Rethinking Blessings: Berachot as Presencing and Jewish Connectivity

ברוך אתה 

We’ve been teaching blessings all wrong.

Now that I have your attention, here’s the error of our waysin Jewish education. We teach berachot, blessings, as “thankingGod” for the things he gives us. It’s totally incorrect, from a Hebrewlanguage and a theological viewpoint. The word for blessing is ברכה, beracha, which is quite possibly related to the Hebrew wordfor knees [kneeling],  ברך  . The word for giving thanks is todah, תודה  ,which appears, in various forms, in other prayers, but not in blessings.
Not only are we not thanking God in a beracha, we’re noteven blessing God. The exact wording that begins every blessing is “Youare blessed, God…..”, not “I bless you, God”.
So, our beracha merely points out that God isblessed. Already. Always. Without our Beracha. We are saying what is, notadding any value to God’s blessedness.
That recognition of God in the beracha also helps toexplain a huge challenge: that we begin by speaking to God [“Blessed areYou”] and end a beracha referring to God’s action in third person[e.g., “who opens the eyes of the blind”].
So, if the goal of the beracha is not to praise or blessGod, what does it do? It helps to establish a habit of mind for the Jew. In abusy world, in which we are constantly multitasking and moving, it requires usto  stop and smell the roses [quiteliterally] by pausing to acknowledge God’s blessedness as inherently manifestby that smell. So also by blessings on food, on seeing a beautiful person, onseeing a national ruler, on experiencing thunder and lightning, and more.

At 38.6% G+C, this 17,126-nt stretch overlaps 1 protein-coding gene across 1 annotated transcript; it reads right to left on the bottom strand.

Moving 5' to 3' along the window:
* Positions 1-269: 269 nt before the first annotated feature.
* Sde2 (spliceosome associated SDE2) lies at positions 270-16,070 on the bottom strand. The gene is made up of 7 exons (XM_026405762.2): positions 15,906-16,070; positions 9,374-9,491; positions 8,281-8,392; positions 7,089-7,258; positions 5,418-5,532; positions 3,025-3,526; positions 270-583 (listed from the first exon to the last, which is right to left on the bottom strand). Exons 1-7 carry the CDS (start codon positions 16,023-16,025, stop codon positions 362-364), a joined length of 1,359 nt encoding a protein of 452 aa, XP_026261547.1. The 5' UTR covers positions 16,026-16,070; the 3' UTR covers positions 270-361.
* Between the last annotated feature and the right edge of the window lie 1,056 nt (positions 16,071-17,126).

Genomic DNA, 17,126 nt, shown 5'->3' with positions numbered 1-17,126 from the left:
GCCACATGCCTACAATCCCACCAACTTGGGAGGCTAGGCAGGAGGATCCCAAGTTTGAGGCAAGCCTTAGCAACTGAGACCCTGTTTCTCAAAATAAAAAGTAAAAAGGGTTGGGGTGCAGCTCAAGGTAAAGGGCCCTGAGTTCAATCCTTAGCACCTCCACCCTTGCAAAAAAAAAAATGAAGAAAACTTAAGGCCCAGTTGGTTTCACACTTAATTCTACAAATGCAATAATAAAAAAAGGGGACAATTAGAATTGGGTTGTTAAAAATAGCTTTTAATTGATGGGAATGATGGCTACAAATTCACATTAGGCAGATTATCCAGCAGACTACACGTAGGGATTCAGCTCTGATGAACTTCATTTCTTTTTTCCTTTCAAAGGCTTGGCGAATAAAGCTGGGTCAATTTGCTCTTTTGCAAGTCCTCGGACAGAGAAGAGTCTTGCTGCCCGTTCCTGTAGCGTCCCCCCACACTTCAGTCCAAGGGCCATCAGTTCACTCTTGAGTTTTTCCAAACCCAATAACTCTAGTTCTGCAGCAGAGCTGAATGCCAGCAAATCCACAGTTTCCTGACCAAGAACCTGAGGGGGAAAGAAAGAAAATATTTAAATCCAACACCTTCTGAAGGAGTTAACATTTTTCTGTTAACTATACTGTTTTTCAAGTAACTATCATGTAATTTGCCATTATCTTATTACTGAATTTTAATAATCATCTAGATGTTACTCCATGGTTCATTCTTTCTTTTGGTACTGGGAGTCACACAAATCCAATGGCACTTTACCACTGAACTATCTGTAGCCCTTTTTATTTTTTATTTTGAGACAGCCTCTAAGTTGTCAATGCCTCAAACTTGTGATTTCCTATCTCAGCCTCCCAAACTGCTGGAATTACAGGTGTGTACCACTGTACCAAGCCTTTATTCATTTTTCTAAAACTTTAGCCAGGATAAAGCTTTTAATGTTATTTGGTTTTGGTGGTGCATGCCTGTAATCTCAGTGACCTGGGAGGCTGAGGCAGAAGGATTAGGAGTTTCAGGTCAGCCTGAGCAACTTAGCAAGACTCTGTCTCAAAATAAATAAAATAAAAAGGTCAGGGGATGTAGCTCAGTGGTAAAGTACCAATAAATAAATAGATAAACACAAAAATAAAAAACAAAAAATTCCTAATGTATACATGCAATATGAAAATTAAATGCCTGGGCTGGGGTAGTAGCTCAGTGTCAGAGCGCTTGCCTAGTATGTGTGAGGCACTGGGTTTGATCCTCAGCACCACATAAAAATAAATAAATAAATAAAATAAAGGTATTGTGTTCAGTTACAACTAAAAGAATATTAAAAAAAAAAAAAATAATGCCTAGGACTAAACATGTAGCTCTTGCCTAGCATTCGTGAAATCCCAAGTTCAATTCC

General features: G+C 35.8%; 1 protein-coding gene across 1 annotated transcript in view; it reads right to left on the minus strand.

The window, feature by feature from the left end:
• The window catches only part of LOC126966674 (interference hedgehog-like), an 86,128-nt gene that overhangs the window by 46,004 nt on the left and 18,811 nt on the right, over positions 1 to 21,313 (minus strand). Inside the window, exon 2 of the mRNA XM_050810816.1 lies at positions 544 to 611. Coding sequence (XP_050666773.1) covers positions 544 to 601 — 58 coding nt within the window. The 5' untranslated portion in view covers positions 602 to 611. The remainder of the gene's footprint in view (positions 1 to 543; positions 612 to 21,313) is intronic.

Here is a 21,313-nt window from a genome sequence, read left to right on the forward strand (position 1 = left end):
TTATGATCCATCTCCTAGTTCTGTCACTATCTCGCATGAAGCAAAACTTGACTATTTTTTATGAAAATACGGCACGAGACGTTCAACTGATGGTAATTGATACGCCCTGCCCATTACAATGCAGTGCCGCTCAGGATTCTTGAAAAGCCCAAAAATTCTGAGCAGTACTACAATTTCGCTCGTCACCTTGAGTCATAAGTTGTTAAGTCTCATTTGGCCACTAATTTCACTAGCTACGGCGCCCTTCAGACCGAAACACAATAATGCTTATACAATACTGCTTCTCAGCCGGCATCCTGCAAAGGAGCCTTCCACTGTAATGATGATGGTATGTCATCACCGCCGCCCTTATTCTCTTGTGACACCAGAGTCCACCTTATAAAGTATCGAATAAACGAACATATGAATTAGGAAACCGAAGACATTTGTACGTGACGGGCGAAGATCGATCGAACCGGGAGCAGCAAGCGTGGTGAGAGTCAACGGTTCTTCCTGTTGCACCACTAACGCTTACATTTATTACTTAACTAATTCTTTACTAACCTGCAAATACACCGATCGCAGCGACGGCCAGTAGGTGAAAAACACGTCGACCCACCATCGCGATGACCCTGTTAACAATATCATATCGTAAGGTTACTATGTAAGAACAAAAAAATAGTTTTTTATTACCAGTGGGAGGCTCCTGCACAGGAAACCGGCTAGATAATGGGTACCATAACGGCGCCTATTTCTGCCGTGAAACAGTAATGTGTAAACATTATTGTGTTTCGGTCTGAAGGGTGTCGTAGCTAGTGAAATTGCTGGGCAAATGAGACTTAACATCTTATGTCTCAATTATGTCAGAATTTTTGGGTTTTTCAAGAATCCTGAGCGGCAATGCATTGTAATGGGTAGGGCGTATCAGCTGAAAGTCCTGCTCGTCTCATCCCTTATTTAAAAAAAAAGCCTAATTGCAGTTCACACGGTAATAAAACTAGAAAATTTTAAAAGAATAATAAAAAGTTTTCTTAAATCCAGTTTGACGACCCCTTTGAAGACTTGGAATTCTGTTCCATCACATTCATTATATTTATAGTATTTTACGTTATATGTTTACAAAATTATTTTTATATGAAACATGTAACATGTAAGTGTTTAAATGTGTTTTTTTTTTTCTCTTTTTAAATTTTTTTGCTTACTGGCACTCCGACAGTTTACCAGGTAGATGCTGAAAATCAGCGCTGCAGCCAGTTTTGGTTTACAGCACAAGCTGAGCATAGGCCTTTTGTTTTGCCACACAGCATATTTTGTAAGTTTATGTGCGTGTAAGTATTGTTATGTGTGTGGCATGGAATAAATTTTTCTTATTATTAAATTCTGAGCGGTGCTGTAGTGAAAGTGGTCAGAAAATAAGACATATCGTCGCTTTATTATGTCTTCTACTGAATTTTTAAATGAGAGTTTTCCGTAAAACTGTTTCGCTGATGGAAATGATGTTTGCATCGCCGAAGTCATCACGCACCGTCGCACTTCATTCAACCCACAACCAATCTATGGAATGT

Each beracha gives us the opportunity to be fullypresent for a few seconds, to really connect with what we areexperiencing.  Jewish tradition in notcontent with simply hoping that these opportunities will occur. It actuallyrecommends a number of berachot – 100 – that a person should aim foreach day [the Jewish version of “counting one’s blessings”].
The beracha, taught and used properly, is our tool toconnect with the world and with the Godly.
For ideas about presenting Jewish Connectivity ideas likethis, using modules for teachers, learners and families, be sure to email me atTheNotoriousRAV@gmail.com.

Advertisements

Leave a Reply

Fill in your details below or click an icon to log in:

WordPress.com Logo

You are commenting using your WordPress.com account. Log Out / Change )

Twitter picture

You are commenting using your Twitter account. Log Out / Change )

Facebook photo

You are commenting using your Facebook account. Log Out / Change )

Google+ photo

You are commenting using your Google+ account. Log Out / Change )

Connecting to %s

%d bloggers like this: